# Lines, Segments, and Rays

Although we all know intuitively what a
**
line
**
is, it is actually difficult to give a good mathematical definition. Roughly, we can say that a line is an infinitely thin, infinitely long collection of points extending in two opposite directions. When we draw lines in geometry, we use an arrow at each end to show that it extends infinitely.

A line can be named either using two points on the line (for example, $\stackrel{\leftrightarrow}{AB}$ ) or simply by a letter, usually lowercase (for example, line $m$ ).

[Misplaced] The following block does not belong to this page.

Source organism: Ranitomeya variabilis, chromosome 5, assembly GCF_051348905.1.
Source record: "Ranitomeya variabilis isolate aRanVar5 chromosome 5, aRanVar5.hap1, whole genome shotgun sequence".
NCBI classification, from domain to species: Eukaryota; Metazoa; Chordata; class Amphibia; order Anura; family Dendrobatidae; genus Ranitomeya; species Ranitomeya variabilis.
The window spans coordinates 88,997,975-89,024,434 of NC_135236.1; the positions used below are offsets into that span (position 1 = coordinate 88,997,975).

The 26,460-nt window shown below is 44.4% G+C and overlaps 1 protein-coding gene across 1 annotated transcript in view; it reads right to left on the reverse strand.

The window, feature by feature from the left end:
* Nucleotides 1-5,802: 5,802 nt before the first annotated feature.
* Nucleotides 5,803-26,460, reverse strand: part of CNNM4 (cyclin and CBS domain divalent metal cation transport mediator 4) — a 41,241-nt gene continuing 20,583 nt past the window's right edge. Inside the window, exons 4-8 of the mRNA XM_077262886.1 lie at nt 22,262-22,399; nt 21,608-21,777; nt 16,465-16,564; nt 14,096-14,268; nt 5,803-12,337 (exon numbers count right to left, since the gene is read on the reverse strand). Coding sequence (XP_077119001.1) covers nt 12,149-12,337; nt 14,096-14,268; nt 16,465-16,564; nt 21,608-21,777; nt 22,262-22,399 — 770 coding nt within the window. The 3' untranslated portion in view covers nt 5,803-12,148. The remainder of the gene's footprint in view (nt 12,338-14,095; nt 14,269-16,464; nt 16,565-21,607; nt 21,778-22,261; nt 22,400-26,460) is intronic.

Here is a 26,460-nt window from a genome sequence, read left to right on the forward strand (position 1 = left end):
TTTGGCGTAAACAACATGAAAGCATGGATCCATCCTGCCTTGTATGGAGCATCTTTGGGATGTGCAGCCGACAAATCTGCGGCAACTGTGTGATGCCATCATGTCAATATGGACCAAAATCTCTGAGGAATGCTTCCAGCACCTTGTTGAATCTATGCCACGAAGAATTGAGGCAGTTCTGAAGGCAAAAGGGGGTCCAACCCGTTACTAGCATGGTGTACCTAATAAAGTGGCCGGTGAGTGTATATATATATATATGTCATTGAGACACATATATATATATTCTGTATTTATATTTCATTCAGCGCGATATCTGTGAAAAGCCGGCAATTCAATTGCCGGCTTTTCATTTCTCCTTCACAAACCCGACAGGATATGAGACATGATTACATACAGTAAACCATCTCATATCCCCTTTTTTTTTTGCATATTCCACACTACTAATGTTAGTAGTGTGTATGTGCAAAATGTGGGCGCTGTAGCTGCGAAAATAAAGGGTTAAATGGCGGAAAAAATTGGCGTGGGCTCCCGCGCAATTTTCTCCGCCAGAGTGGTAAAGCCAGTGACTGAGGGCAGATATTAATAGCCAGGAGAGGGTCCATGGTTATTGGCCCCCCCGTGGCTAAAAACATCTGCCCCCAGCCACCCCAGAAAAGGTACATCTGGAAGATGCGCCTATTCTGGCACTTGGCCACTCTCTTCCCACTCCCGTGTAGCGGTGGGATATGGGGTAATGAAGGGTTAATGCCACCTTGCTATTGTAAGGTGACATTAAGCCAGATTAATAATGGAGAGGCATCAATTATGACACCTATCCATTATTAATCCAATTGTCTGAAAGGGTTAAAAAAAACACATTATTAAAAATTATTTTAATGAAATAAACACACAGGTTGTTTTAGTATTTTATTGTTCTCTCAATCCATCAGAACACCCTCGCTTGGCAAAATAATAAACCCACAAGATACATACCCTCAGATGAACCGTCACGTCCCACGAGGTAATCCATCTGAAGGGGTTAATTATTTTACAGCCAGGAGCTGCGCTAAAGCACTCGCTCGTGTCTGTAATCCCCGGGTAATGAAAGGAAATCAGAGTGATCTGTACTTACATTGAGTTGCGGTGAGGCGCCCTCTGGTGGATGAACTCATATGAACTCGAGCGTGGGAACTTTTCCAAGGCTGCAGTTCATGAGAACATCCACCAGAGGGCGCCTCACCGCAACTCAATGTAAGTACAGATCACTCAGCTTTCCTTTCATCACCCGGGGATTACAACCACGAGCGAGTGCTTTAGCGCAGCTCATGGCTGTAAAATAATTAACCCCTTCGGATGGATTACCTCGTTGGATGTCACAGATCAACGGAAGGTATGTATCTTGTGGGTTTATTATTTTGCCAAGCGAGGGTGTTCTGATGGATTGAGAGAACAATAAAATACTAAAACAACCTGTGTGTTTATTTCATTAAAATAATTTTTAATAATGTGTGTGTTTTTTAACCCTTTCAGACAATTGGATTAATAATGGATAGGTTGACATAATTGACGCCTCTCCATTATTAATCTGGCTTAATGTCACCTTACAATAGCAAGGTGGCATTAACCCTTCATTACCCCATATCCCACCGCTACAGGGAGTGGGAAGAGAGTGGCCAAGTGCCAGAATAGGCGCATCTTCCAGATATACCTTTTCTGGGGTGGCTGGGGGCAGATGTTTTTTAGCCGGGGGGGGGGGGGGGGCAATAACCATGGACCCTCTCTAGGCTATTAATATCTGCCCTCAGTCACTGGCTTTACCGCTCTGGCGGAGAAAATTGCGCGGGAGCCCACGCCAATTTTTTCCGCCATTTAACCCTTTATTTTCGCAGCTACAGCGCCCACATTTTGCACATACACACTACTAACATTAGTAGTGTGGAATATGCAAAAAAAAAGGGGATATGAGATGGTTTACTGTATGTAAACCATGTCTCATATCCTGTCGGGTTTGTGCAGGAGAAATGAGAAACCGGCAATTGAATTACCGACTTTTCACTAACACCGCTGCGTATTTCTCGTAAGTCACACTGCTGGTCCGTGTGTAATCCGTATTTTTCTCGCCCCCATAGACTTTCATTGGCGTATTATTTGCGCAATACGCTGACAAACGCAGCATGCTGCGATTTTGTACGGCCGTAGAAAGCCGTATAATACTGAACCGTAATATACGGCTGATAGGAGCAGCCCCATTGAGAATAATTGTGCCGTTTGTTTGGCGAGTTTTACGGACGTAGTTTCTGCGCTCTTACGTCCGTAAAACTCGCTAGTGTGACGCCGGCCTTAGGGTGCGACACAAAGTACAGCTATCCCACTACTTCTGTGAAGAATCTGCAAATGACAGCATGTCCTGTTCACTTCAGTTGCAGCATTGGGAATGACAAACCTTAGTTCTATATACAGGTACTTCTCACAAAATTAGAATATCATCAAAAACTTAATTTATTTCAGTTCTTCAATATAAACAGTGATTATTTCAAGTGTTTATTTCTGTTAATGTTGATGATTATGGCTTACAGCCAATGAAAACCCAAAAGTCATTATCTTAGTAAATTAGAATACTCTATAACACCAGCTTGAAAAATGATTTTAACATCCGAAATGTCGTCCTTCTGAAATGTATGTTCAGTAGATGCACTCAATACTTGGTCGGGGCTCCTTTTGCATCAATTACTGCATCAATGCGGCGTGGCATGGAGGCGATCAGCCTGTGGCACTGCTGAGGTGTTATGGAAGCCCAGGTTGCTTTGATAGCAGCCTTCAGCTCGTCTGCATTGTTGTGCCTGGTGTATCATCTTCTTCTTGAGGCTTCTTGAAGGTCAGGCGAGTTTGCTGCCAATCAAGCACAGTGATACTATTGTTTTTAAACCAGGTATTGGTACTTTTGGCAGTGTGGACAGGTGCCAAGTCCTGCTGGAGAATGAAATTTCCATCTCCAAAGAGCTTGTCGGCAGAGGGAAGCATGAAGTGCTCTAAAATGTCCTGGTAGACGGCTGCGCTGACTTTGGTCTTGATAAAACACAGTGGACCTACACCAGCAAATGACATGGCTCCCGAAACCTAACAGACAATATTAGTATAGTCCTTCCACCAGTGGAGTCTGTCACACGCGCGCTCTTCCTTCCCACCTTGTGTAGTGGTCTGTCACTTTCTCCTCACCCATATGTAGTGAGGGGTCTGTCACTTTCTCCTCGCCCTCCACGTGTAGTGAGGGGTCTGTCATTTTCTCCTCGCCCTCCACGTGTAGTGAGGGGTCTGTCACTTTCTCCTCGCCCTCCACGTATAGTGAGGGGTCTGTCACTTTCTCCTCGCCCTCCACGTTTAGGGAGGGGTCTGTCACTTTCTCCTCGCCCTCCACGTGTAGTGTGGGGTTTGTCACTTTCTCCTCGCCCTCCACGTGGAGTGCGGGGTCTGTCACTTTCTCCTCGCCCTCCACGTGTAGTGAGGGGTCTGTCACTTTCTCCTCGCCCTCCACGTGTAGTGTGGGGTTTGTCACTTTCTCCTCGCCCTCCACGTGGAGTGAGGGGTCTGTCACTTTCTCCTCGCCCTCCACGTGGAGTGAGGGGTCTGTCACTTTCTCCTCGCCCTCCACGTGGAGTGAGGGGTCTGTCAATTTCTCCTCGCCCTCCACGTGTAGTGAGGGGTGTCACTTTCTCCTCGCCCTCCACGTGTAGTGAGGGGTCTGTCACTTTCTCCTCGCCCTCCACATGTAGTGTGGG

A
**
line segment
**
has two endpoints. It contains these endpoints and all the points of the line between them. You can measure the length of a segment, but not of a line.

A segment is named by its two endpoints, for example, $\stackrel{\xaf}{AB}$ .

A
**
ray
**
is a part of a line that has one endpoint and goes on infinitely in only one direction. You cannot measure the length of a ray.

A ray is named using its endpoint first, and then any other point on the ray (for example, $\stackrel{\to}{BA}$ ).